If you want to share folders with other computers on your (local) network, there may be a few things to do including changing the computer's power settings.
In addition to the below information, you may also have to turn on file sharing in your antivirus/firewall application. Most these days are friendly enough to automatically allow file sharing, but not all. If you have completed the below options and still cannot connect to the shared folders, try disabling your firewall temporarily to test. Once disabled, if you can connect, check with the firewall support knowledgebase...
First, on both computers, right click the network icon found in the system tray and click to Open Network and Sharing.
Upper left of the next window that opens (not shown), click to Change advanced sharing settings.
Then look at (experiment with) the various options.
But in addition to the above, you may have to do some advanced sharing as well.
Locate the intended shared folder and right click it:
- Click the Advanced Sharing button
- Click the Share this folder option (change the share name if desired)
- Click the permissions button
- For whatever users desired (Everyone in our example), click
for Full Contol.
You can certainly allow only read privileges if desired.
Connecting to a shared folder
Once you have shared folder(s) and/or device(s), you can connect to them from the other computer(s).
On the other computer, open the Windows File Explorer and click on or expand the Network (it may take a moment to populate).
Once populated, you can see the various items on the network. Click to expand the desired computer/device as we have here with one of our external drives:
If we want to access any shared data on this device, we would then simply expand the info or recover folder to view the contents.
URLs are used extensively by the Internet instead of IP addresses but they can also be used on your Intranet (your local network). Near the top of this image you will see \\Wdmycloud... That is a URL for our storage device.
If you browse using the Windows File Explorer, expand the network as discussed above then click on a networked device, the addressbar at the top will show that item in the network:
If you then click into the addressbar, the actual URL is shown:
So the (URL) address to our storage device on our network is \\wdmycloudex4 (note not case sensitive). If we then click on (to open) the WCHall folder as shown we see the full URL to it: \\wdmycloudex4\wchall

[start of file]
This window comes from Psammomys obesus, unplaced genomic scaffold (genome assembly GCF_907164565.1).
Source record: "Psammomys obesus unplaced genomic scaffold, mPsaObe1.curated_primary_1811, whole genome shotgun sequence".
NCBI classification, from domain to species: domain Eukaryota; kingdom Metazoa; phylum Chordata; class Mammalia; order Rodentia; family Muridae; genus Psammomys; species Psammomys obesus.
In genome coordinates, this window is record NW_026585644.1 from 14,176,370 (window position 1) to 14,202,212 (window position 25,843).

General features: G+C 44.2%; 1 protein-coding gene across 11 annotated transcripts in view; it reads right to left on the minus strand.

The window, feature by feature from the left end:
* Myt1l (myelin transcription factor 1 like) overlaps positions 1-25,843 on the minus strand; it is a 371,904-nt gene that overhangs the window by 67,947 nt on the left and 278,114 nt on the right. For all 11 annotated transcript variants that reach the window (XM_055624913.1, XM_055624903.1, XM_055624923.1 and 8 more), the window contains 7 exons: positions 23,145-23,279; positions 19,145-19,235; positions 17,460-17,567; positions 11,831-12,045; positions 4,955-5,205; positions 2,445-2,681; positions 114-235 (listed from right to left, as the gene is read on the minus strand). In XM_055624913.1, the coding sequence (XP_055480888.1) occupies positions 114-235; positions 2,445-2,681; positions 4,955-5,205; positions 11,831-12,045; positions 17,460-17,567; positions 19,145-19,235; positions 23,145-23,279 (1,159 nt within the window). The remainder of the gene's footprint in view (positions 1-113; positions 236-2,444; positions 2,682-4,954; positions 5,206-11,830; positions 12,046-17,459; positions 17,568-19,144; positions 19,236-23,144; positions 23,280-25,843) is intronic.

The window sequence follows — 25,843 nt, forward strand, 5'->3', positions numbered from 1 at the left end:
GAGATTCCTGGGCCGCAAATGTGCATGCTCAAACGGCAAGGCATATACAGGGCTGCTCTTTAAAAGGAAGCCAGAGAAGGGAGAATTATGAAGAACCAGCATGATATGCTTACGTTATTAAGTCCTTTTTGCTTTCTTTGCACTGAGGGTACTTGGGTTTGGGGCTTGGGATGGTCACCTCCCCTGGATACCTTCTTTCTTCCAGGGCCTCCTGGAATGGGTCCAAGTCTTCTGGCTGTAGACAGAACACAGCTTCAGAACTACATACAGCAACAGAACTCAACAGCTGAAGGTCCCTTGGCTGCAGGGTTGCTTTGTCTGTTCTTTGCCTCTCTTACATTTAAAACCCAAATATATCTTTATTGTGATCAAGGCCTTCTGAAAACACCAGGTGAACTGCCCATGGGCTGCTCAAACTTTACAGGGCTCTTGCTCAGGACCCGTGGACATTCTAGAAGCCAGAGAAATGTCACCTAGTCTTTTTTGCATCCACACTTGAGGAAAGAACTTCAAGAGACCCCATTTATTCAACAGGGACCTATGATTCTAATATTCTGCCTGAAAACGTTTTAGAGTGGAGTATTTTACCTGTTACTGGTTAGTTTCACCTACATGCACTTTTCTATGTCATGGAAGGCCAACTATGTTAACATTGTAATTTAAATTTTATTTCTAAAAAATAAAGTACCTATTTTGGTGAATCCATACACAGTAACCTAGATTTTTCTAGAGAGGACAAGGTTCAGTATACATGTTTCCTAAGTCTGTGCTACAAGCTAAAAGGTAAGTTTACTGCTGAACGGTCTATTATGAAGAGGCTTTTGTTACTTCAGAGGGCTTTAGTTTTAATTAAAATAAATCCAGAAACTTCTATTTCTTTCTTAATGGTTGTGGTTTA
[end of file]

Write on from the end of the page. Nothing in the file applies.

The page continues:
IP instead of URL
If you have problems finding a shared folder, you can try searching for and using the shared devices IP...
Some older applications may require a "mapped" drive to access information. In the image on right, (squared off in red) you can see we "mapped" the WCHall folder on our WDmycloud device to drive letter "X".
If you need to map a folder, right click the desired folder, select Map then follow the prompts.
If you have mapped drives and reboot the computers, the computer sharing the folders should come up first. If it does not, the computer connecting to that shared folder may complain it cannot connect to the network drive and may even prompt you to connect (or not connect) on boot.
If the shared folder is still active, i.e., not unshared or removed, ALWAYS choose to reconnect at boot if prompted.
- Every device shared to the network taxes resources just a bit. While a few mapped drives and connection are not noticeable, don't get carried away sharing and mapping various folders. Instead share and map the parent folder.
- HOWEVER, you should NEVER share the root / C: drive.
If the computer's power saving is set to sleep or hibernate or set to turn off the network, USB and/or hard drive, the shared folder or device will not be available. See power settings.
Most printers these days are networkable, that is they connect to the network via wireless or a network cable. If you have such as device, simply run the manufacturer's software on the computer(s) to connect.
However, if an older printer or not networkable, rather it's connected via USB cable to a computer, you can share it. Very similar to sharing and connecting folders (above), on the computer sharing the device, right click the device, select Sharing and follow the prompts. On the other computer(s), open Network via the Windows File Explorer, navigate to, then right click and connect the desired device.
Extremely frustrating and it happens all too much in our opinion, networked printers become disconnected.
- Networkable printers these days use a MAC address (nothing to do with Apple) to identify themselves on the network. In fact, just like unique IP addresses, all devices on every network have a unique MAC address.
- If you change a printer with the EXACT same model, it's still a different printer to/on the network because that new printer will have a completely different MAC address.
It's that MAC address the manufacturer's software uses to locate and connect to networked (not shared) printers and devices. While this method is fairly stable, changes on the network can break the connection and the software may or may not be able to locate and reconnect.
If this is troubling your network, maybe it's best to assign the printer/device it's own unique, static IP address and use that address to access the device.
Static IP addresses are rock solid connections as long as a firewall does not interfere or the network address series does not change.
Before you can connect this way, you must assign the printer a unique IP address. Whether this is done via software or on the printer's LED panel, this process is a bit too much to discuss here.
However, once assigned to the printer...
If you look at a printer's port settings (Printer Properties), you will find a variety of available ports. Not shown here, at the top of the list is the long since obsolete LPT and serial ports. But as we work down the list, we will find our static IP ports.